Decades Blogathon – Batman Begins (2005)

Screen Shot 2015-05-17 at 10.17.43 PM

They say all fun has to come to an end sometime. Here we are at the end of the first ever Decades Blogathon and I know Mark has said it already, but I would just like to reiterate how much fun it’s been getting to read everyone’s contributions and seeing the variety with regards not only to genre but to the years in which they came out. It’s been a great time, and Mark and I thank you for participating. We hope to be back next year with another version. Let’s round out this year’s version with a look at 2005’s reboot of Batman in Christopher Nolan’s Batman Begins

m7jEW

Release: June 15, 2005

[Theater]

Distributor: Warner Bros.

Directed by: Christopher Nolan

From Wikipedia: [Batman Forever‘s] tone is significantly different from the previous installments, becoming more family-friendly since Warner Bros. considered that the previous film, Batman Returns (1992), failed to outgross its predecessor due to parent complaints about the film’s violence and dark overtones.

Poor Joel Schumacher. Pressured by an industry where — not unlike many others — the bottom line is defined by the dollar bill, he was only trying to expose Bob Kane (and yes, Bill Finger)’s creation to broader audiences. Unfortunately (and naturally) in so doing, he lost the trust of more than a few of the long-been faithfuls. Though everyone regards the variations on cape and cowl as a singular symbol of hope for a city desperately needing it, very few are likely to conjure images of Val Kilmer in the process. Michael Keaton is to this day more often than not understood to be that presence lurking in the shadows, occupying the space between hero and antihero.

How to explain the 2005 re-boot? How do we go from Batman and Robin to Batman Begins? And how did they do it without coaxing Keaton back? Batman Begins, representing a heightened sense of thematic and literal darkness, is on one level a natural progression of a long-running story. Other proposed continuations of the saga (what about a Batman Triumphant, or perhaps Batman: DarKnight?), looking back now, just don’t feel . . . right. On another level, Batman Begins is highly memorable cinema independent of the legacy preceding it throughout the decades.

Call it a culmination, call it enigmatic, call it what you want. Me? I call this film the best thing Christopher Nolan has ever done. He may be a filmmaker by title but what Nolan really is is a magician. Wave a little magic wand and presto! Memories of a family-friendly era of Gotham’s Knight in not-shining armor, who hunts down the vilest criminals from the rooftops and down back alleys — they’re all but gone. Christian Bale is in as the handsome but aloof billionaire Bruce Wayne, a man who has a legitimate fear of bats because of a childhood trauma. And the metaphorical rabbit to be pulled from the hat? Setting the film in our world, our reality — or at least paralleling it with remarkable precision.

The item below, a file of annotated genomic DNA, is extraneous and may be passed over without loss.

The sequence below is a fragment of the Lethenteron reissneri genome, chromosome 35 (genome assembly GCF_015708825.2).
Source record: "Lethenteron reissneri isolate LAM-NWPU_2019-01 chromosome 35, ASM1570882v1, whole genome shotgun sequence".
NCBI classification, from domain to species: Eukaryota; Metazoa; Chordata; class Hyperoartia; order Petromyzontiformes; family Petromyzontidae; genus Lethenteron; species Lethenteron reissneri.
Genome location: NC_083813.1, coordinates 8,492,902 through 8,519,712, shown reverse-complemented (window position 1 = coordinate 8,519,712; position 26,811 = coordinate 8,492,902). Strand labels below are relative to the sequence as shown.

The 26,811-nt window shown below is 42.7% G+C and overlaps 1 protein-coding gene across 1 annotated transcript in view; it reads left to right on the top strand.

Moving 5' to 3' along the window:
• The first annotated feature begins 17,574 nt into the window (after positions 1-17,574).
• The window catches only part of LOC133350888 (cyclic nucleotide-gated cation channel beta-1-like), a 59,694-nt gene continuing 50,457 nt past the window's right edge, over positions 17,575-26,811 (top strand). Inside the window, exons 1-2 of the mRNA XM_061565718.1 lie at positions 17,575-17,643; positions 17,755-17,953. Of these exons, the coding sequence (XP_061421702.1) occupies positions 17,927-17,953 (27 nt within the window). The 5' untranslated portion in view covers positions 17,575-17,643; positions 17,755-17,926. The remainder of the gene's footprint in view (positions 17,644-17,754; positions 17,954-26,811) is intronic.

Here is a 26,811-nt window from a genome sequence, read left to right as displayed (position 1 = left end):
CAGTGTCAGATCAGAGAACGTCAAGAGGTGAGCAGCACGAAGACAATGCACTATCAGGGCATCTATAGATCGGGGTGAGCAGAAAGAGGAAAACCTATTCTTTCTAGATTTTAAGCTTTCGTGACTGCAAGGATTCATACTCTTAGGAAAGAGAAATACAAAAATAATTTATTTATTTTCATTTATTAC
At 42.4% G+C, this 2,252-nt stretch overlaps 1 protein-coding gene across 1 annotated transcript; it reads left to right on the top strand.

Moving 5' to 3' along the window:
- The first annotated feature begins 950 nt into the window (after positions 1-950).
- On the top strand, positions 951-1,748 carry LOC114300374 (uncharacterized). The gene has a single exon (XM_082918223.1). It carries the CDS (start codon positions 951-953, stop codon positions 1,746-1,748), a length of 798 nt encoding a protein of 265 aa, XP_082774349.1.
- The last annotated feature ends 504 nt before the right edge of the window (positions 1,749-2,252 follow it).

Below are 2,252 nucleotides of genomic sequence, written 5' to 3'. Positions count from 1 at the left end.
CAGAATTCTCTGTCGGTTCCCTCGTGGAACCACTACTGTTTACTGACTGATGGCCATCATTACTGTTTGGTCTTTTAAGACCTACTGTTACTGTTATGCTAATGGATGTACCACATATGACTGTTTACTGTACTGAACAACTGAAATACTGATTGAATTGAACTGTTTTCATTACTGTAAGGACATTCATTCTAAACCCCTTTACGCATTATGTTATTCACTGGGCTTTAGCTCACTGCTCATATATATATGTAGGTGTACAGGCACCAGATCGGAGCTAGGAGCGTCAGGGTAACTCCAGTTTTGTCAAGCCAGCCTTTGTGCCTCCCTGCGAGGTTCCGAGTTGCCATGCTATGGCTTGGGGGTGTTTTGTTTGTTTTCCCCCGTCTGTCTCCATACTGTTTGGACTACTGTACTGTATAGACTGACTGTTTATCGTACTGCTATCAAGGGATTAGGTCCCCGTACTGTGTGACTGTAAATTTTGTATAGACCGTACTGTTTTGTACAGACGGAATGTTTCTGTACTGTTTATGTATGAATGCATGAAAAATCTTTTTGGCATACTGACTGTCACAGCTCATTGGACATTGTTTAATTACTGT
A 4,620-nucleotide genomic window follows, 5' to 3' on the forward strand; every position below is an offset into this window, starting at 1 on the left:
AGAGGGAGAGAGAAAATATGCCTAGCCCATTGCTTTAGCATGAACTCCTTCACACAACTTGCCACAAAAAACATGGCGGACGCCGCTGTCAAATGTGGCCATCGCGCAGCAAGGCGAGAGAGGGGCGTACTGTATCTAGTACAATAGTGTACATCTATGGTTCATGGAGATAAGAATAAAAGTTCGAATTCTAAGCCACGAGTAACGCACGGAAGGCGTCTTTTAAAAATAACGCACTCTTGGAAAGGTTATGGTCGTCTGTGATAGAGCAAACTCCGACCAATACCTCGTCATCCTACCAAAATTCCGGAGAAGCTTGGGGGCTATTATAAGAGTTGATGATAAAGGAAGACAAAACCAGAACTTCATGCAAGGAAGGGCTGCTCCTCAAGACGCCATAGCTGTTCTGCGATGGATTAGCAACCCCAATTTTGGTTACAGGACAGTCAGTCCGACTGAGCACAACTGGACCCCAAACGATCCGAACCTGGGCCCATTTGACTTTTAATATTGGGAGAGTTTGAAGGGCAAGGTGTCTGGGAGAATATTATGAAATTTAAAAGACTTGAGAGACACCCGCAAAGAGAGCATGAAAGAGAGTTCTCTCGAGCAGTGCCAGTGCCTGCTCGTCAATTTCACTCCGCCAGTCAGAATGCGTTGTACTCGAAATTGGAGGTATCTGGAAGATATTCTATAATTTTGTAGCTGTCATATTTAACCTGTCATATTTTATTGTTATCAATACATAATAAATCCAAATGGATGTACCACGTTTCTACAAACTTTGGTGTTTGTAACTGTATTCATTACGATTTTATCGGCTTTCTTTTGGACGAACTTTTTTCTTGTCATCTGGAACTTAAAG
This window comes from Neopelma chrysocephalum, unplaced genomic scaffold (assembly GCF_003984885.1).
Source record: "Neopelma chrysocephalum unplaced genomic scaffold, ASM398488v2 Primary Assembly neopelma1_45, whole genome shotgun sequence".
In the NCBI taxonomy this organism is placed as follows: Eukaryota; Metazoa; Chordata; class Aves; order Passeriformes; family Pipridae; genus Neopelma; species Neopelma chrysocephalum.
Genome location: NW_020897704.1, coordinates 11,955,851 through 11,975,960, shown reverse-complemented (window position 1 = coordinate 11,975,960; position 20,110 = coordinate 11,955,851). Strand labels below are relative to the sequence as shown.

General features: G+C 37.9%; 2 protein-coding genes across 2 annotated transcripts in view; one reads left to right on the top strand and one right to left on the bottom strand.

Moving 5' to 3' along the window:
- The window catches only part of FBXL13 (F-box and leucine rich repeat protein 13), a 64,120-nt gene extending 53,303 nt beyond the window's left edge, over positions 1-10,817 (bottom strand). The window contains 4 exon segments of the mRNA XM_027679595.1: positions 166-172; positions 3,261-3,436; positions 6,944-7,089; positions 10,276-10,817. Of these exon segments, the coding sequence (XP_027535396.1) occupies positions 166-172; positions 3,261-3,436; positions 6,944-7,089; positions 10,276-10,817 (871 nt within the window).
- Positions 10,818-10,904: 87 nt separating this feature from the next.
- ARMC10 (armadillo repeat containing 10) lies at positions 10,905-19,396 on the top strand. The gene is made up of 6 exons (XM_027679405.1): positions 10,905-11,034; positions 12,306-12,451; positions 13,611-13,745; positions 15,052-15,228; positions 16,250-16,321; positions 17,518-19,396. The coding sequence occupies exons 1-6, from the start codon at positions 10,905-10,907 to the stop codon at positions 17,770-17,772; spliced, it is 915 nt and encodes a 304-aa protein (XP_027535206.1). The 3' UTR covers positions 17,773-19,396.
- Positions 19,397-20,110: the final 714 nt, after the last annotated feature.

Batman Begins operates fundamentally as one of the most celebrated reboots in all of cinema . . . or at least in an era where reboots and revisitations became an acceptable trend. A proper origin story that affords the night-abiding vigilante a plausible and compelling resurgence. The story, and eventually the titular hero, thrives on fear and the instilling of it in others. For Bale’s Bruce (and by extension, in Nolan’s interpretation) fear goes far beyond those nocturnal little creatures. Having lost his parents at an early age and fled to all corners of the globe to seek justice — this isn’t the kind of grief you might mistakenly label as teenage angst in things like Spiderman — Bruce Wayne is afraid not so much of life beyond his parents but of one devoid of meaning or purpose.

That a film — a Batman film, no less — plays so well to people’s fears (you don’t have to have any special powers to deduce the simultaneous death of Mr. and Mrs. Wayne was a pretty horrible event) speaks to the power of good storytelling. Nolan has proven himself a talent in that regard with previous films like the mind-bending Memento and perhaps it was a matter of inevitability that he took the Batman legend and bolstered its image for an entirely different generation, a generation more tolerant (is that the right word?) of violent and brooding imagery and action that fails to become cartoonish.

Passionate requests from reinvigorated fan bases notwithstanding, Nolan’s take could also function as a comic in and of itself. It’s not difficult to imagine an overhauled DC strip based upon this new chapter in Gotham history, one that would see the introduction of Rachel Dawes and versions of Ra’s al Ghul and Scarecrow that no longer need revamping. Given the way The Dark Knight trilogy eventuates, this too might be a matter of inevitability. This is all assuming such a comic doesn’t exist already.

Batman Begins is a sign of the times. The first installment in one of the most commercially and critically successful trilogies in cinematic history is a challenge to the status quo, at least when it comes to first comprehending and then translating to the big screen such celebrated super-heroic beginnings. 2005 is the year Warner Brothers realized taking a drastic step away from Batman’s more cartoonish roots — no more Bat-turn or Bat-nipples, folks — not only could work, but had to work. Realism blends with the fantastical in Batman Begins in ways that, while not expected, when all is said and done, just feel . . . right.